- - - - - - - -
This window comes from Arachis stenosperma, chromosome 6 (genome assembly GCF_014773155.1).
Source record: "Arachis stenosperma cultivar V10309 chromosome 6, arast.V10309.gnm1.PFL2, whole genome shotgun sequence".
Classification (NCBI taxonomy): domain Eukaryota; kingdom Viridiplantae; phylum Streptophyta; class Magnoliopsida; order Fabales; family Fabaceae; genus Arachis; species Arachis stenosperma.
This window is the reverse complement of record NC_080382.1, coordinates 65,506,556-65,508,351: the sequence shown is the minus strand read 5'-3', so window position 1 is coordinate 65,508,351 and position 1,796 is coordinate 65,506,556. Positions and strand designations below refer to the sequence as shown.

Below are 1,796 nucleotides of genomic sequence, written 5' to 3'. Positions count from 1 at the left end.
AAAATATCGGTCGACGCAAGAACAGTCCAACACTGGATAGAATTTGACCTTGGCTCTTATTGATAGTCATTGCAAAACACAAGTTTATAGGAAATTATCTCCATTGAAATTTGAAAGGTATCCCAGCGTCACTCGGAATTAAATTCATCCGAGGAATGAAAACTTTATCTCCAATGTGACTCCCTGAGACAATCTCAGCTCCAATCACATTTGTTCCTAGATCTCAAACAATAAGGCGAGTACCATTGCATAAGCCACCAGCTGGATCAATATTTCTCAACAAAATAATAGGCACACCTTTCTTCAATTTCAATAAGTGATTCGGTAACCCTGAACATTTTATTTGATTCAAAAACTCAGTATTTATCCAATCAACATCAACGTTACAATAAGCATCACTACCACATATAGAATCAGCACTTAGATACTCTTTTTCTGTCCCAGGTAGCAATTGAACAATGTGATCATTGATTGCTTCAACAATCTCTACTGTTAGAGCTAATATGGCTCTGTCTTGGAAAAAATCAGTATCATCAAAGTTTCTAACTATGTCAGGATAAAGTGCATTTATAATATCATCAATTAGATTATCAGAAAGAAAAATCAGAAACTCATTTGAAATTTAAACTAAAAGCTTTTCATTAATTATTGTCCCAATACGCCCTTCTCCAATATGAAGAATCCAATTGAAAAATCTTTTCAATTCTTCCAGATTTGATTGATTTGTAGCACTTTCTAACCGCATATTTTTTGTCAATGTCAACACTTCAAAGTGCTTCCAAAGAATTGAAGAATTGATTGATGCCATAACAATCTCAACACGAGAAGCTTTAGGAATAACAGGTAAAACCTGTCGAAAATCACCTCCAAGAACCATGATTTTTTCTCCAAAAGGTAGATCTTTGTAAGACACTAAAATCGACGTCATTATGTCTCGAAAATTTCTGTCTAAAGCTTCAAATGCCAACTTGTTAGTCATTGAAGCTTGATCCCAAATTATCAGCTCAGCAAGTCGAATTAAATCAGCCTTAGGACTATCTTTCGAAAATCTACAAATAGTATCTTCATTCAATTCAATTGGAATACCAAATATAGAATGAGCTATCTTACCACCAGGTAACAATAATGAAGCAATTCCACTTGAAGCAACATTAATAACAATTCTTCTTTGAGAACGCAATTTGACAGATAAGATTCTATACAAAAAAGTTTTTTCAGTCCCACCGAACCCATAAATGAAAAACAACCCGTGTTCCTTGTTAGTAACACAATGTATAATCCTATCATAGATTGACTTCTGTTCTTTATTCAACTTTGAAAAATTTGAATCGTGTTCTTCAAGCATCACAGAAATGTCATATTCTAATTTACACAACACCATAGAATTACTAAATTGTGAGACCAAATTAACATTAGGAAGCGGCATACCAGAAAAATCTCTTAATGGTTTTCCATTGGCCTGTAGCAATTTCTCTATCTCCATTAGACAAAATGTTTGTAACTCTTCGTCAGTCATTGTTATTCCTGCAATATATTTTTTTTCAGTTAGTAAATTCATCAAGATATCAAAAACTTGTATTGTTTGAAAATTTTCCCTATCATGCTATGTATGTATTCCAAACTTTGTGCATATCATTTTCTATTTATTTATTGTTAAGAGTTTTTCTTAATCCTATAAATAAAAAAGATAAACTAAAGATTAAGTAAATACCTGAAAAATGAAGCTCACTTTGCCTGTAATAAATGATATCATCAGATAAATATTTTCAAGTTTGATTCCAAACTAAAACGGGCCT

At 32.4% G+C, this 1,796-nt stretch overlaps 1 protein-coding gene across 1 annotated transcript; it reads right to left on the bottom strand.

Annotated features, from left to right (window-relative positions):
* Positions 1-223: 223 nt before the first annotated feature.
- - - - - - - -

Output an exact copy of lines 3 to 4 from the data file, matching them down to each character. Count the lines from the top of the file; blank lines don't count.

Classification (NCBI taxonomy): domain Eukaryota; kingdom Viridiplantae; phylum Streptophyta; class Magnoliopsida; order Fabales; family Fabaceae; genus Arachis; species Arachis stenosperma.
This window is the reverse complement of record NC_080382.1, coordinates 65,506,556-65,508,351: the sequence shown is the minus strand read 5'-3', so window position 1 is coordinate 65,508,351 and position 1,796 is coordinate 65,506,556. Positions and strand designations below refer to the sequence as shown.